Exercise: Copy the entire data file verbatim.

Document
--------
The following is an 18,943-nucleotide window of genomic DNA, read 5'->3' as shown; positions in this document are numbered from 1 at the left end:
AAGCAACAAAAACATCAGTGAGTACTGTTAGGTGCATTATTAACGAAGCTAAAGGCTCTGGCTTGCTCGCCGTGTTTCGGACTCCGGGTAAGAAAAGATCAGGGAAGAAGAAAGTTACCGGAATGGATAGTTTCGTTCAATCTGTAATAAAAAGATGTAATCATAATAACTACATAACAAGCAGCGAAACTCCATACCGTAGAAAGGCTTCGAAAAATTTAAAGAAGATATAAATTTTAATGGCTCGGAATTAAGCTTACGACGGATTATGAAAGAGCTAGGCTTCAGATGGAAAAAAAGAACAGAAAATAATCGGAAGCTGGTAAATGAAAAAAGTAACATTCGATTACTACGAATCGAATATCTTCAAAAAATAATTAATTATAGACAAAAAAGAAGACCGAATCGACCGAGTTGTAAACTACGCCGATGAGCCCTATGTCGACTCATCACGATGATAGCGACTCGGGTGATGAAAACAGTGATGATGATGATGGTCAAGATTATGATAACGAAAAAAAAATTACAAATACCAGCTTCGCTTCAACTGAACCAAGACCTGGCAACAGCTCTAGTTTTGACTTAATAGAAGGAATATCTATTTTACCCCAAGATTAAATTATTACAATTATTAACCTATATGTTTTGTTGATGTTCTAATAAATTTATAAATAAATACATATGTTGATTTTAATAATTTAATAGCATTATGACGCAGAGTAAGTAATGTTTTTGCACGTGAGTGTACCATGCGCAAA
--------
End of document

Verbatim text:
The following is an 18,943-nucleotide window of genomic DNA, read 5'->3' as shown; positions in this document are numbered from 1 at the left end:
AAGCAACAAAAACATCAGTGAGTACTGTTAGGTGCATTATTAACGAAGCTAAAGGCTCTGGCTTGCTCGCCGTGTTTCGGACTCCGGGTAAGAAAAGATCAGGGAAGAAGAAAGTTACCGGAATGGATAGTTTCGTTCAATCTGTAATAAAAAGATGTAATCATAATAACTACATAACAAGCAGCGAAACTCCATACCGTAGAAAGGCTTCGAAAAATTTAAAGAAGATATAAATTTTAATGGCTCGGAATTAAGCTTACGACGGATTATGAAAGAGCTAGGCTTCAGATGGAAAAAAAGAACAGAAAATAATCGGAAGCTGGTAAATGAAAAAAGTAACATTCGATTACTACGAATCGAATATCTTCAAAAAATAATTAATTATAGACAAAAAAGAAGACCGAATCGACCGAGTTGTAAACTACGCCGATGAGCCCTATGTCGACTCATCACGATGATAGCGACTCGGGTGATGAAAACAGTGATGATGATGATGGTCAAGATTATGATAACGAAAAAAAAATTACAAATACCAGCTTCGCTTCAACTGAACCAAGACCTGGCAACAGCTCTAGTTTTGACTTAATAGAAGGAATATCTATTTTACCCCAAGATTAAATTATTACAATTATTAACCTATATGTTTTGTTGATGTTCTAATAAATTTATAAATAAATACATATGTTGATTTTAATAATTTAATAGCATTATGACGCAGAGTAAGTAATGTTTTTGCACGTGAGTGTACCATGCGCAAA